Monday 23 June, 2–3.30pm, Room 105, 24 Gordon Square, UCL
The debate will bring together established academics and UCL graduate students to explore contemporary Taiwan-China relations in the light of the recent Sunflower protest movement (太阳花学运).
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The International Leviathan: The British Imperial Institution and the East Asian Ab-intra States System, 1842-1943
Biography: After the completion of my master degree at Kyoto University (Japan), I moved to UCL. I published the article, ‘An External Foundation of the Imperial Legal Institution: The construction of the British Commercial System in China, 1842-60’ in Shirin (the Journal of History) [Takaki Nishiyama, ‘An External Foundation of the Imperial Legal Institution: The construction of the British Commercial System in China, 1842-60, Shirin (the Journal of History), vol. 95 no. 2 (2012), pp. 70-107.].
Thesis Abstract: My PhD research, ‘The International Leviathan: The British Imperial Institution and the East Asian Ab-intra States System, 1842-1943’ is in the history of international law and international relations in East Asia from the mid nineteenth to mid twentieth century. The primary purpose of my research is to explore the function of international law and relevant legal instruments in the relationship between different world orders of East Asian and Euro-American countries. My research will show not only comparison or contrast between ‘civilisations’, but also their political, social and economic interaction through international law.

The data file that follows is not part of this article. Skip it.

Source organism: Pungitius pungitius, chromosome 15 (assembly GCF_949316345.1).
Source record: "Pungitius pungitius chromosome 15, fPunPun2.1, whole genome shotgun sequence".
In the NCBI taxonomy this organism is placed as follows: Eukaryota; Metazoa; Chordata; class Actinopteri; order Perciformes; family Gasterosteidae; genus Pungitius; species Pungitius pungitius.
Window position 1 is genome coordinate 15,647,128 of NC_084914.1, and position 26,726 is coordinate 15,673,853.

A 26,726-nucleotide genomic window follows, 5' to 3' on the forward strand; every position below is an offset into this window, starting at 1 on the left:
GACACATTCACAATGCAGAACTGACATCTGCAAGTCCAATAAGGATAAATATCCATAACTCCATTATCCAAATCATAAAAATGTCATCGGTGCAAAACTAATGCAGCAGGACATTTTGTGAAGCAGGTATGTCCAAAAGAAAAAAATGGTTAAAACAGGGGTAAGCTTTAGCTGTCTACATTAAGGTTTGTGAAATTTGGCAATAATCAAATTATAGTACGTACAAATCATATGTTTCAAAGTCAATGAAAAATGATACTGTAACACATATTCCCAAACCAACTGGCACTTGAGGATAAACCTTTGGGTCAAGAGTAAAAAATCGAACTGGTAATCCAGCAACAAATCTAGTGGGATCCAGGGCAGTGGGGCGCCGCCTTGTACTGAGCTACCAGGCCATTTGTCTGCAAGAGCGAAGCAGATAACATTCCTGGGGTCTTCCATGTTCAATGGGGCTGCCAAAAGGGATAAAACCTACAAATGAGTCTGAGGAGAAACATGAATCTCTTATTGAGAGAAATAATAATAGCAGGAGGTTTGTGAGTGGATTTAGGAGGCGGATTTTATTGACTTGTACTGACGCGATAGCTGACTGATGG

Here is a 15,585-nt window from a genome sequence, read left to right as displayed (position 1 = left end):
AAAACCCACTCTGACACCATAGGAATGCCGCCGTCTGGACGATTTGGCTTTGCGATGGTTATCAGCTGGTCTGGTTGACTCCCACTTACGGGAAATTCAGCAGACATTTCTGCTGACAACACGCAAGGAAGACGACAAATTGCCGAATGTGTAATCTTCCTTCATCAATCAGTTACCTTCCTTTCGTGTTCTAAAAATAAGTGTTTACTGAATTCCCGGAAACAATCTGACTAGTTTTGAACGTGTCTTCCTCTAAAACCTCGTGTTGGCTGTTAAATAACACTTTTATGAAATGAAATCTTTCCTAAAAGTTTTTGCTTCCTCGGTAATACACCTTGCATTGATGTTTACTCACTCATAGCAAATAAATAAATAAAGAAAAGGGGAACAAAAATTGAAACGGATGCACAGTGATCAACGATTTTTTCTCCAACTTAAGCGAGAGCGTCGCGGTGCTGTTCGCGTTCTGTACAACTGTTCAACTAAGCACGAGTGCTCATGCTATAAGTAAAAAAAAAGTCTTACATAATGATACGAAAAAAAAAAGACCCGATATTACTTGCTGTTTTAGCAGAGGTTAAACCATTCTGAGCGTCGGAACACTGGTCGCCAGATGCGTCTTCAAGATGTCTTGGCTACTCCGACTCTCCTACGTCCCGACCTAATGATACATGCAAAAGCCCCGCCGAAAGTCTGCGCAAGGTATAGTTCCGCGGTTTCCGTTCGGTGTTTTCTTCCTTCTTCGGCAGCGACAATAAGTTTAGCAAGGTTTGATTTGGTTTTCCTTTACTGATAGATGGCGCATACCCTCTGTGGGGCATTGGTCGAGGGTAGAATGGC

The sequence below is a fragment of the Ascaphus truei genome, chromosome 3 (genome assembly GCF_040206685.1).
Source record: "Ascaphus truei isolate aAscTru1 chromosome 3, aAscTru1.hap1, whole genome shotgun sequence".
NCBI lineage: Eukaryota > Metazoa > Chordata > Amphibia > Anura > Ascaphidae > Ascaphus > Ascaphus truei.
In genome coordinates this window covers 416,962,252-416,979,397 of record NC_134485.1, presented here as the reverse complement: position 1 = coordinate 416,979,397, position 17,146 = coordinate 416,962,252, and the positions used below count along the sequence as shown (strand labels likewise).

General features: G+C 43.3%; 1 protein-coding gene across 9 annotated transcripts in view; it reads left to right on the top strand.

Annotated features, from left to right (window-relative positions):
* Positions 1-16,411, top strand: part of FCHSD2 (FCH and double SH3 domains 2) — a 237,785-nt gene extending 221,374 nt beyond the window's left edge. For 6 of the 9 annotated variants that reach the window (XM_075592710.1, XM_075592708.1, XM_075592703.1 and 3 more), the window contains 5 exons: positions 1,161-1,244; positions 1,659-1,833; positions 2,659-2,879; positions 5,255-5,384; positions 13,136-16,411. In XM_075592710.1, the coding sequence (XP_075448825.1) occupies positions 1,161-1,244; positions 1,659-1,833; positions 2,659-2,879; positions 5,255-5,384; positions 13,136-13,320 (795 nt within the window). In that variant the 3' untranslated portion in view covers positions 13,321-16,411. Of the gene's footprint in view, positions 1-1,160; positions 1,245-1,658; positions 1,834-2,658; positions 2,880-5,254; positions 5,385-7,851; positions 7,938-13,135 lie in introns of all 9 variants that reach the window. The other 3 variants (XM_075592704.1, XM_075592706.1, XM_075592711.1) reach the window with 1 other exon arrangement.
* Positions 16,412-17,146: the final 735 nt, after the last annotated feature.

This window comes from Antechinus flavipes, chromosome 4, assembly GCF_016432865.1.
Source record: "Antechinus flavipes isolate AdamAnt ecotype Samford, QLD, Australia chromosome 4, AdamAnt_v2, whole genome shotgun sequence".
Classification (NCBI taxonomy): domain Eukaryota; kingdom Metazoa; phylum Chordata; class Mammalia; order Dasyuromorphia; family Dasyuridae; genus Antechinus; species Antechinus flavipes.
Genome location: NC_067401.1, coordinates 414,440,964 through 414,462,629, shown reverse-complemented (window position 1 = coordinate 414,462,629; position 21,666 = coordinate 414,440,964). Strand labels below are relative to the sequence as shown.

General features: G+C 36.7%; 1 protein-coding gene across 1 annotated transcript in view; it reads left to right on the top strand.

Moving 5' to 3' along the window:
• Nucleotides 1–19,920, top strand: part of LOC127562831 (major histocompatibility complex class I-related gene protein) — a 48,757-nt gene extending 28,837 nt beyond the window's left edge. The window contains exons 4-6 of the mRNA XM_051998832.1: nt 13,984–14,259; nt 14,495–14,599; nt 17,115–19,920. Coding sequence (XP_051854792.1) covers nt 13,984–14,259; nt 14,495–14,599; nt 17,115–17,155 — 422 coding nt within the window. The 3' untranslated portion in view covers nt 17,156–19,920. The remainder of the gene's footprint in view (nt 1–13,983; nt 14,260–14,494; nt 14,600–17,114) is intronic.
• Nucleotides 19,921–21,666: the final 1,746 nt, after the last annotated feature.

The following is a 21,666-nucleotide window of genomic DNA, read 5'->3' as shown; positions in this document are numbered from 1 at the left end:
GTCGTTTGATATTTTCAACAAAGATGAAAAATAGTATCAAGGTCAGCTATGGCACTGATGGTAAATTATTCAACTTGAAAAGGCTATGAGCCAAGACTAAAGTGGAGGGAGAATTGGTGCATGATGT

My research is interdisciplinary and relevant to British imperial history, East Asian international history and the history of international law. While the history of international law has previously been subordinated to the interests of international jurisprudence, this project will locate the development of international law in the historical context.
Particularly, my focus is on legal instruments in relation to the diplomatic and commercial transactions between the British Empire and East Asian countries. I will mainly use treatises on international law and official documents of the British, Chinese, Japanese, Korean governments.
Through this research, I intend to demonstrate a comprehensive view on the history of East Asian international law and relations. In turn, this project will indicate British imperial power in East Asia was based on international law and regulations, that is, the ‘formal’ foundation of ‘informal empire’.
Primary Supervisor: Vivienne Lo
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